The Coal Shoveller by Keith Fort

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(Comprehensive Guide to Short Stories, Critical Edition)

A writer tries to create a short story while looking through his window at an African American man shoveling coal into a basement across the street. He experiments with various stylistic approaches and characters but repeatedly gives up. After his first abortive attempt, he writes: “To ask words to make fiction into photographic realism is to demand a performance which they are totally incapable of giving.”

He begins a personal story. His six-year-old daughter enters his study and breaks his concentration, so he takes her outside into the snow. He is only imagining this scenario, however, as he is actually still writing. Once again he stops. He now is beginning to sound like James Joyce in “The Dead” (1914)—a story that ends with a typical Joycean epiphany. He writes: “I am inclined to agree with those who say that literature (no matter how negative the theme) which reinforces the habit of extracting ideas from reality panders to the self-interest of the middle class.”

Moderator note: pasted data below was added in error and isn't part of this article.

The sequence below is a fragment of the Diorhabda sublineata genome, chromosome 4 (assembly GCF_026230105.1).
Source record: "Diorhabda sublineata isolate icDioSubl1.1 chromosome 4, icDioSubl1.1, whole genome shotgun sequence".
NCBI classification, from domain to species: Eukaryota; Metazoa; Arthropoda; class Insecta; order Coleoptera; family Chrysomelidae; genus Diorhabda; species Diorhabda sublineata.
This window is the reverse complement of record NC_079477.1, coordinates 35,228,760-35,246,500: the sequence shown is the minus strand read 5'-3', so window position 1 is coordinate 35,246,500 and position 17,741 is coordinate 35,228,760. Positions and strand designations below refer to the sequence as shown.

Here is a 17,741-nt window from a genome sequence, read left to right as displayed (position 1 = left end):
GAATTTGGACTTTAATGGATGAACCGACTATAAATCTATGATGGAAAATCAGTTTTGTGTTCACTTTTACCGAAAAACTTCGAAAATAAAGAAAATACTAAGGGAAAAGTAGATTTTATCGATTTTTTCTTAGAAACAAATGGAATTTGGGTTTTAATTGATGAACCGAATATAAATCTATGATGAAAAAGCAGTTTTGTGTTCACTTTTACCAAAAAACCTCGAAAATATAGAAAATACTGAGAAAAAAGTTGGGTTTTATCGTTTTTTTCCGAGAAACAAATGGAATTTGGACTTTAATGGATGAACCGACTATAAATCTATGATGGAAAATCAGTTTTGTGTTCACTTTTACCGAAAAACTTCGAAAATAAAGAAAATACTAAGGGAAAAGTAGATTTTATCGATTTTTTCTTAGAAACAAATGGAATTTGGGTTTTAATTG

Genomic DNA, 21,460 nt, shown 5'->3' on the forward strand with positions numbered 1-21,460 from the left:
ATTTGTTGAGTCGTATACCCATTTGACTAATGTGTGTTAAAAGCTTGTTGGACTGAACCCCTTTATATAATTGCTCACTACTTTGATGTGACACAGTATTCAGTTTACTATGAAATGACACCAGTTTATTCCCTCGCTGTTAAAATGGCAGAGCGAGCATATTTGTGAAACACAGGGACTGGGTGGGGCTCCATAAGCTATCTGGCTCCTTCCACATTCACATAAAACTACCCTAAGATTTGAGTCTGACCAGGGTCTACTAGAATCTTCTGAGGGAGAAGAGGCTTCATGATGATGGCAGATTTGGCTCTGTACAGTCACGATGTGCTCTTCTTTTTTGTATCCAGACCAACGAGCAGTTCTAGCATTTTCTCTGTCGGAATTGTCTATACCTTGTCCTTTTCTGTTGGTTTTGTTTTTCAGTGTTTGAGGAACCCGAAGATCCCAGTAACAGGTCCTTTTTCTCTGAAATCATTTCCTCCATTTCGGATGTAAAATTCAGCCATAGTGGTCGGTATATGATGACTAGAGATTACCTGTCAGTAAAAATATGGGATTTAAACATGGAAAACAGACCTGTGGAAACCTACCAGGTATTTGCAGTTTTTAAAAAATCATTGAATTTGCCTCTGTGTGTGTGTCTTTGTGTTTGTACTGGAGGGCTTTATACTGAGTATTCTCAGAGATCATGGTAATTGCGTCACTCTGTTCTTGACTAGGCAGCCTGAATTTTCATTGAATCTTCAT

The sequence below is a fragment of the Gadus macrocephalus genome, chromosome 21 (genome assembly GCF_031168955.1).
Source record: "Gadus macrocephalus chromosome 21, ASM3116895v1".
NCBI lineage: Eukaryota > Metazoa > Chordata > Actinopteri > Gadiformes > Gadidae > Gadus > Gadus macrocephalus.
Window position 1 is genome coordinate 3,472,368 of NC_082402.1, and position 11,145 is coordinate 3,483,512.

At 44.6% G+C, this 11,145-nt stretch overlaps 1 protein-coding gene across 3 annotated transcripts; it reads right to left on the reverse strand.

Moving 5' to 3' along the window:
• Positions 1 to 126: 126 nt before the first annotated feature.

Still determined to persevere, the narrator next begins a story involving an old woman telling her grandson about Washington, D.C., of the past. Now his sentences sound like the convoluted, hypnotic prose of William Faulkner. He does not like to imitate but candidly admits: “I wish I could honestly see the fall of the Old South as tragic in the way that Faulkner did.”

Increasingly frustrated, the narrator indulges in self-recrimination, blaming himself for being emotionally bankrupt, nihilistic, arrogant, and narrow-minded. He now decides to try writing a visceral, action-packed story and invents a young white coal shoveller named Reginald Cowpersmith, who uses his status as a building employee to get into a young woman’s apartment in order to rape her. After getting well into a convincing yarn, he breaks off and exclaims: “God, but I hate bastards who write stories like that.”

Finally, he tries to write a satirical vignette in which an anonymous writer befriends the black coal shoveller in a bar frequented by middle-class whites vaguely associated with the arts. He wants to expose the hypocrisy of white liberal...

(The entire section is 526 words.)